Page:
I am reminded of a few lines from one of our most beloved patriotic songs. “O beautiful for spacious skies, for amber waves of grain, For purple mountain majesties Above the fruited plain…”The song was first written as a poem titled, “”Pikes Peak,”” written in 1895 by Katharine Lee Bates, inspired by a trip she took to Colorado’s own legendary Pike’s Peak. It was published on July 4th. The rugged beauty of the sculpted mountain reflected the rugged individual spirit that typifies so many Americans.

Thus, from this, this painting was created. It serves as an homage to the freedom we have in this country to celebrate life.

“Pikes Peak with Wild Lavender (or Purple Mountain Majesties)” original oil
$750.00

After The Cattle Drive: The story behind the art

It’s the end of the 1800s and cattle ranching is a good profession into which a young man can invest his life. This isn’t to say that it’s easy living. For months on end, the elements of outdoor nature pound brutally against him as he tries to make sure not a single head of cattle gets lost. Bathing infrequently in cold creeks, there is no time to shave and hygiene is a thing of the past. He brings with him the clothes on his back, something special to remember his family by and not much else.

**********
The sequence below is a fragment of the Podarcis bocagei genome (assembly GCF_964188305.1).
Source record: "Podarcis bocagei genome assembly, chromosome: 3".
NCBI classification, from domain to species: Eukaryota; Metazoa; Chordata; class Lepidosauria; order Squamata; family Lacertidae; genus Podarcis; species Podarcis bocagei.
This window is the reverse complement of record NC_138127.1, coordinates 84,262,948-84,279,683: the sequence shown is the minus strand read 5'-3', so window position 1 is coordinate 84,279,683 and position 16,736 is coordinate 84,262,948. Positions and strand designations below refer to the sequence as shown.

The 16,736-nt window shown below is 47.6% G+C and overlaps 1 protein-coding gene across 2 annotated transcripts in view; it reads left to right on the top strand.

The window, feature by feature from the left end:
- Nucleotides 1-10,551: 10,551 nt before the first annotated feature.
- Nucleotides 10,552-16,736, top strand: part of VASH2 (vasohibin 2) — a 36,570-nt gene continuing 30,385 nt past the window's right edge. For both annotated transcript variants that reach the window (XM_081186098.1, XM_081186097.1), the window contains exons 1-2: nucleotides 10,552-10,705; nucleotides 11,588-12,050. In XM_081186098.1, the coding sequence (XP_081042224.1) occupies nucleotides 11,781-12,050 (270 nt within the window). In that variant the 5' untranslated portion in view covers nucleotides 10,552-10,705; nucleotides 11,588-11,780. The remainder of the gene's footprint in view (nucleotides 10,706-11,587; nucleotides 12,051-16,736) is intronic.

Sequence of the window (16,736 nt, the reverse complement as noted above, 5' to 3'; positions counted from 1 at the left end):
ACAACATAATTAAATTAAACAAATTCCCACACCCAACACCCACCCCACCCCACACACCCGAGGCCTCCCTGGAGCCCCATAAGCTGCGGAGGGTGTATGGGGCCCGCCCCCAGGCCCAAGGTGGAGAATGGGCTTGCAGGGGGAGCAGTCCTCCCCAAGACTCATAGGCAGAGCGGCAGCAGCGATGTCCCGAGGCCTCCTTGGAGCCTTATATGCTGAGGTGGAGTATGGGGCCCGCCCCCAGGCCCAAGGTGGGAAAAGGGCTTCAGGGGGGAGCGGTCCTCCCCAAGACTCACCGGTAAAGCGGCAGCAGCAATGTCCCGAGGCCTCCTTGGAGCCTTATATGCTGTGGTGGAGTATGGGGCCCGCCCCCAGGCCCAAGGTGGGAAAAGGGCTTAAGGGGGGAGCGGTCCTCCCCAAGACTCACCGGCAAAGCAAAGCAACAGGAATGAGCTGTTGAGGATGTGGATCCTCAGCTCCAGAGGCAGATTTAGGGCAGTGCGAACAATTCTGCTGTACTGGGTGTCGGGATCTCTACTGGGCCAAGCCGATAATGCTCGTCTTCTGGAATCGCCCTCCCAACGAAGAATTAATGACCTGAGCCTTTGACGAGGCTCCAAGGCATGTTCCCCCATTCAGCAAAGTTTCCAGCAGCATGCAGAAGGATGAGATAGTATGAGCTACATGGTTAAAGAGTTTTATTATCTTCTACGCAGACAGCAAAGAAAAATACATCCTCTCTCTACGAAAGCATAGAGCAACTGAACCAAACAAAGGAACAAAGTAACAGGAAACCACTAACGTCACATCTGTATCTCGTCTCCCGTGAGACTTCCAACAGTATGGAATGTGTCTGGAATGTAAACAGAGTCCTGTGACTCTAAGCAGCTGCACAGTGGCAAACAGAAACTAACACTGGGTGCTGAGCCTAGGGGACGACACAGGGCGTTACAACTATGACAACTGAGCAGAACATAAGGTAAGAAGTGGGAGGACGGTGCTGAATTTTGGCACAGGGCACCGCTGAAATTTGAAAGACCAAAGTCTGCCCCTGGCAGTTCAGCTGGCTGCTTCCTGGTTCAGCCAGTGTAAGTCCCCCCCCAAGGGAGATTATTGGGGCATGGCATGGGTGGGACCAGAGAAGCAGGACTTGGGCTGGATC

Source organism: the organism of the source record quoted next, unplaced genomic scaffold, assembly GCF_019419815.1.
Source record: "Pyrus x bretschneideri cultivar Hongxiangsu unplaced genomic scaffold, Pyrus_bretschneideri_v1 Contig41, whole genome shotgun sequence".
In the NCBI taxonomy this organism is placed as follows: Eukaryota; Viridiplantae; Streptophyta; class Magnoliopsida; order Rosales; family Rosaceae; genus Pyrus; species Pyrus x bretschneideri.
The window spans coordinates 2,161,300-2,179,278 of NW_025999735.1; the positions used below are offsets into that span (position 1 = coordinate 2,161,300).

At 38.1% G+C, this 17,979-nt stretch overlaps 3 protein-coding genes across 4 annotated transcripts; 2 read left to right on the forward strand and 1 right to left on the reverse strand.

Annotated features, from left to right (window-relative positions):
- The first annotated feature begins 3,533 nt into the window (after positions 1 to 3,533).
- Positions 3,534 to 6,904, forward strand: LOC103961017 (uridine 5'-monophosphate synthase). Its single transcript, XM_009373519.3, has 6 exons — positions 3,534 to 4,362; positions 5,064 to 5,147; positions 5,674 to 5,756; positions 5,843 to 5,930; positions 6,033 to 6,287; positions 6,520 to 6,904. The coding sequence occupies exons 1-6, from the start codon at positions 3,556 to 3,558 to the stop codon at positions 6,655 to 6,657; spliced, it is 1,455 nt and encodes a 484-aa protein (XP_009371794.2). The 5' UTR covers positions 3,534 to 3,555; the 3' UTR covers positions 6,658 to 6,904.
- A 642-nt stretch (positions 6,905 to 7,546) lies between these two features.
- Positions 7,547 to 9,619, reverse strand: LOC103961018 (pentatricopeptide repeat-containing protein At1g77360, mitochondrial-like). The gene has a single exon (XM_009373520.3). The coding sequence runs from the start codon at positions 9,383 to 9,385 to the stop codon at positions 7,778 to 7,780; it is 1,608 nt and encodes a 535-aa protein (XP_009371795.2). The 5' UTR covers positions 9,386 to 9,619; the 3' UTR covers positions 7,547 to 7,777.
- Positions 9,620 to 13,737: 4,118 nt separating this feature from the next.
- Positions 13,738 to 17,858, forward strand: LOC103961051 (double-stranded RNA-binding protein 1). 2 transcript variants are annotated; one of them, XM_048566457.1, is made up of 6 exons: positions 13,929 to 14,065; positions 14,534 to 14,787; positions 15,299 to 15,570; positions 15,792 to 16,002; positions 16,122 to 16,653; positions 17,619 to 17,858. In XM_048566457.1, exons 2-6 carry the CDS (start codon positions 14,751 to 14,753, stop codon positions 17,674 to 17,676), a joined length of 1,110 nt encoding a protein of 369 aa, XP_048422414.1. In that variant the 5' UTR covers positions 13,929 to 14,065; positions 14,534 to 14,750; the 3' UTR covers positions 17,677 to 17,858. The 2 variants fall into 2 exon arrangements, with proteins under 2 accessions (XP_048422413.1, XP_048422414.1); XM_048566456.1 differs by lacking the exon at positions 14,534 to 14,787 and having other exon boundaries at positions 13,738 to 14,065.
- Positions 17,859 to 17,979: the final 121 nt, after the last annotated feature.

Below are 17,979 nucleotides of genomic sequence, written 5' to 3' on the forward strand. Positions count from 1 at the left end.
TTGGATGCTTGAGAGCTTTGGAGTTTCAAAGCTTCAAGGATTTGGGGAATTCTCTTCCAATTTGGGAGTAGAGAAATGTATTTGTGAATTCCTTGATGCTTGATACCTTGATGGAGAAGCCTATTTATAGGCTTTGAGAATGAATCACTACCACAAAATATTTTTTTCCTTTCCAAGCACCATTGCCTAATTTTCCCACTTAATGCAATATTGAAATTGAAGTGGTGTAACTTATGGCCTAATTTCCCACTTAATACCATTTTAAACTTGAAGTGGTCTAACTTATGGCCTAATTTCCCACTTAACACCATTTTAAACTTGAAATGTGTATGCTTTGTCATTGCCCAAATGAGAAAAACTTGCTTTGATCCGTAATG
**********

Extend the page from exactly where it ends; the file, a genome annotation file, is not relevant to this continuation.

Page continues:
Yet, when arriving at their destination, there is nothing a cowboy looks forward to more than buying a new set of clothes and taking a nice, long hot bath. You see, a cowboy usually only purchased new clothes once, after the end of every drive, discarding his old stinky, sweat stained clothes in exchange for a fresh pair.

Hot baths were a luxury—requiring hot water to be heated from a stove or fireplace and then meticulously poured into the tub, over and over, until full. Hot baths was one of the amenities a hotel or an inn could provide its patrons. And it wasn’t just cowboys who took advantage of the muscle relaxing soothing water, it was also gold miners and prospectors, ranchers and herders, farmers and bankers.

A Day in Plein Air

Since I will be teaching plein air painting in a few weeks, I realized that I had better get back to the swing of things and start painting on location again. My last paintings have all been studio paintings, where I’ve had the luxury of working from photos, taking my time, and listening to the ball game while I paint.

Painting in the elements is a whole different story. The first hurdle is simply getting there. I packed my French Easel into my backpack, along with some water, Gatorade and powerbars, threw it in the back of my car and headed to Flat Irons Vista, 15 minutes from my house.

The trail is a beautiful one, especially at the beginning. However, I wanted to get some hiking done, so I hiked for about 1.5 miles before I realized that I could no longer see the Flatirons and that the trees were really starting to get thick. I turned around and finally found a location that provided a decent composition.